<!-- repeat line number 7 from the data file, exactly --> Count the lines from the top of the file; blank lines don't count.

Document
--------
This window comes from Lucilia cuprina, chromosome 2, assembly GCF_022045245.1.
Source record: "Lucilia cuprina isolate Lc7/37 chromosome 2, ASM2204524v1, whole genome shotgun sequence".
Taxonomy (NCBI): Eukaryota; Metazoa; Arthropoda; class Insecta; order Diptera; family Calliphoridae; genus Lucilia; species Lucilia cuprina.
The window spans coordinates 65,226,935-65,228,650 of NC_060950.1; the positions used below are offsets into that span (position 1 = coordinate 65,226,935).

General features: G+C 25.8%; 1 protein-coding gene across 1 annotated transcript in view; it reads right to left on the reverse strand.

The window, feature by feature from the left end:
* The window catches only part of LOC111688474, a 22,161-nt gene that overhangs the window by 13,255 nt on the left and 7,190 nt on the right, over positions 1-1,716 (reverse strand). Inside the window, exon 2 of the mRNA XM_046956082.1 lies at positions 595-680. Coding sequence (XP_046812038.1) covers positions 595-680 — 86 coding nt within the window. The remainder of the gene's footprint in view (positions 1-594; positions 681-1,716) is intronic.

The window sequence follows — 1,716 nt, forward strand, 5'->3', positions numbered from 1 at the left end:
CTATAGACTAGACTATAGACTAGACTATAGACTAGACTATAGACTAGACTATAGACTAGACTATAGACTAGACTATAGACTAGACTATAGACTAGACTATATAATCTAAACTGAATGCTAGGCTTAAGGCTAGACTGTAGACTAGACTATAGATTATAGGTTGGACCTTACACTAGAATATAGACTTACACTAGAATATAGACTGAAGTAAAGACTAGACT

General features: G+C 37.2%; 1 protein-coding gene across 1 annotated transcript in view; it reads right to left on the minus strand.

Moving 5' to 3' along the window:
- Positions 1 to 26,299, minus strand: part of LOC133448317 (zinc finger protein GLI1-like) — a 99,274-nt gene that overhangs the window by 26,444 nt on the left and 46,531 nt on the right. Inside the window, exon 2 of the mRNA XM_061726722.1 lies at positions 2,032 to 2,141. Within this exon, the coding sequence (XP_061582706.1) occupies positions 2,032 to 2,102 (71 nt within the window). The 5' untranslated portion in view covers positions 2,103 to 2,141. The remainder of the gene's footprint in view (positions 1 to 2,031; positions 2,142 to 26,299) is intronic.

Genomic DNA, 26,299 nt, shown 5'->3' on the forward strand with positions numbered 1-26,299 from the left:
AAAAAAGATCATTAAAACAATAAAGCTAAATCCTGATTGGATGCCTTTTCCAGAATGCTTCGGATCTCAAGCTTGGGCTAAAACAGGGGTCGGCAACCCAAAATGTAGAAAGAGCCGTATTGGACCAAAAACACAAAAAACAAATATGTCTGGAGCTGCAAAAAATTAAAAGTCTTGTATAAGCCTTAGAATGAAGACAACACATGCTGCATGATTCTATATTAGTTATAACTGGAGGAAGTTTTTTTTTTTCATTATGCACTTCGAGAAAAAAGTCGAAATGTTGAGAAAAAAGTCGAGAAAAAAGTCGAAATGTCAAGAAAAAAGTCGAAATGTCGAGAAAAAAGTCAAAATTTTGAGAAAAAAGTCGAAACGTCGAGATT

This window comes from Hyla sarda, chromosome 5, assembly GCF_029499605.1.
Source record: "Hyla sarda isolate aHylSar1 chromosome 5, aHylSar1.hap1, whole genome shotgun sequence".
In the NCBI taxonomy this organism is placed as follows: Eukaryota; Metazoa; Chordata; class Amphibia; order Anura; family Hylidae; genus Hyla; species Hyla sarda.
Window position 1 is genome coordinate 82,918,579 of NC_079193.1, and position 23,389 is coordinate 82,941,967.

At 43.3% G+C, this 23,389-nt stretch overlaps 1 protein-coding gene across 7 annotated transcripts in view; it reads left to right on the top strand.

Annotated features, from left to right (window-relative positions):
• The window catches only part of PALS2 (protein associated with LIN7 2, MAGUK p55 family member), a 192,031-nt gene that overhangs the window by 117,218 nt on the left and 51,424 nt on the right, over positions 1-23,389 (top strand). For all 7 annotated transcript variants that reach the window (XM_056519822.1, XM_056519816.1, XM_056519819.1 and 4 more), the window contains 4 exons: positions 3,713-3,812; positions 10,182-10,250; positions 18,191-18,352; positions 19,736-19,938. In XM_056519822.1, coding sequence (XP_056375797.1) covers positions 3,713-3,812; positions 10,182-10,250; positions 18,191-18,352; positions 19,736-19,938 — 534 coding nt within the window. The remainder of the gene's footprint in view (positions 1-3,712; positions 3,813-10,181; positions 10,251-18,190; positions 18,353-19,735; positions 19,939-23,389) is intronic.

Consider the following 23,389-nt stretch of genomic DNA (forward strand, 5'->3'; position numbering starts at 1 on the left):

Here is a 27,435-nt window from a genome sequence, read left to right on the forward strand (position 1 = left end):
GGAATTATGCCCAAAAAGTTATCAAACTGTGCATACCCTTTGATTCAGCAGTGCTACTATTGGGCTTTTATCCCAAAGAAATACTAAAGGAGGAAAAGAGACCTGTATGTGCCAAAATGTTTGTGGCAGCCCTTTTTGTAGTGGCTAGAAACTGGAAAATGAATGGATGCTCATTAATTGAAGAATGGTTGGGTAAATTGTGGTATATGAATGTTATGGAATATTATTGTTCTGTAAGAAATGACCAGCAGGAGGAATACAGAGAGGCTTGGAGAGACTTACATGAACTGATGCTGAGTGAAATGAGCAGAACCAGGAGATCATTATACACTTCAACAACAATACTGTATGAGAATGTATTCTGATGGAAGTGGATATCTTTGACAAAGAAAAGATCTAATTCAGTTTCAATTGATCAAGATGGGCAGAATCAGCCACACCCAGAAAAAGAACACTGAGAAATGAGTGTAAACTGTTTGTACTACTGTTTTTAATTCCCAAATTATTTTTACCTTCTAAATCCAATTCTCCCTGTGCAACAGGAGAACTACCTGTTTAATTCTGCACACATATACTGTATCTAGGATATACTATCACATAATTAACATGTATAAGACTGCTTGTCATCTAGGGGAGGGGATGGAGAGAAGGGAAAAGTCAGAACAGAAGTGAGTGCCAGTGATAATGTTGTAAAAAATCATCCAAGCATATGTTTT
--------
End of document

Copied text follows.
* The window catches only part of LOC111688474, a 22,161-nt gene that overhangs the window by 13,255 nt on the left and 7,190 nt on the right, over positions 1-1,716 (reverse strand). Inside the window, exon 2 of the mRNA XM_046956082.1 lies at positions 595-680. Coding sequence (XP_046812038.1) covers positions 595-680 — 86 coding nt within the window. The remainder of the gene's footprint in view (positions 1-594; positions 681-1,716) is intronic.